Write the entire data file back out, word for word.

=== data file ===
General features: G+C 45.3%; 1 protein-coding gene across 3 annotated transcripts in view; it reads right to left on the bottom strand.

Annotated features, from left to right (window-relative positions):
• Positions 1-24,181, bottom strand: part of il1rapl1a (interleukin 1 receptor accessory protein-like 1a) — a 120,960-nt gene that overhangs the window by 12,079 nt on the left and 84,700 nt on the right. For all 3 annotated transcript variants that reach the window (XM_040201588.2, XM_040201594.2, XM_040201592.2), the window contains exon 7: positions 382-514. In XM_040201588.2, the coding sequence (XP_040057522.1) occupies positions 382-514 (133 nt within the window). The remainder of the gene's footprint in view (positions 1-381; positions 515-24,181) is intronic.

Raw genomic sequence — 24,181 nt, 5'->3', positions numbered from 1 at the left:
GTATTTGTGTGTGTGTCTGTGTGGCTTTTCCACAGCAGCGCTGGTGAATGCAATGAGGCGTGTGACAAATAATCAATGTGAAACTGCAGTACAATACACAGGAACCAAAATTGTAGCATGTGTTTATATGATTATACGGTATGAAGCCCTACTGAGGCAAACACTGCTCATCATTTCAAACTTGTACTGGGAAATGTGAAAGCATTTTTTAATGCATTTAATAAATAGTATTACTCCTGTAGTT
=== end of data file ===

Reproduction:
General features: G+C 45.3%; 1 protein-coding gene across 3 annotated transcripts in view; it reads right to left on the bottom strand.

Annotated features, from left to right (window-relative positions):
• Positions 1-24,181, bottom strand: part of il1rapl1a (interleukin 1 receptor accessory protein-like 1a) — a 120,960-nt gene that overhangs the window by 12,079 nt on the left and 84,700 nt on the right. For all 3 annotated transcript variants that reach the window (XM_040201588.2, XM_040201594.2, XM_040201592.2), the window contains exon 7: positions 382-514. In XM_040201588.2, the coding sequence (XP_040057522.1) occupies positions 382-514 (133 nt within the window). The remainder of the gene's footprint in view (positions 1-381; positions 515-24,181) is intronic.

Raw genomic sequence — 24,181 nt, 5'->3', positions numbered from 1 at the left:
GTATTTGTGTGTGTGTCTGTGTGGCTTTTCCACAGCAGCGCTGGTGAATGCAATGAGGCGTGTGACAAATAATCAATGTGAAACTGCAGTACAATACACAGGAACCAAAATTGTAGCATGTGTTTATATGATTATACGGTATGAAGCCCTACTGAGGCAAACACTGCTCATCATTTCAAACTTGTACTGGGAAATGTGAAAGCATTTTTTAATGCATTTAATAAATAGTATTACTCCTGTAGTT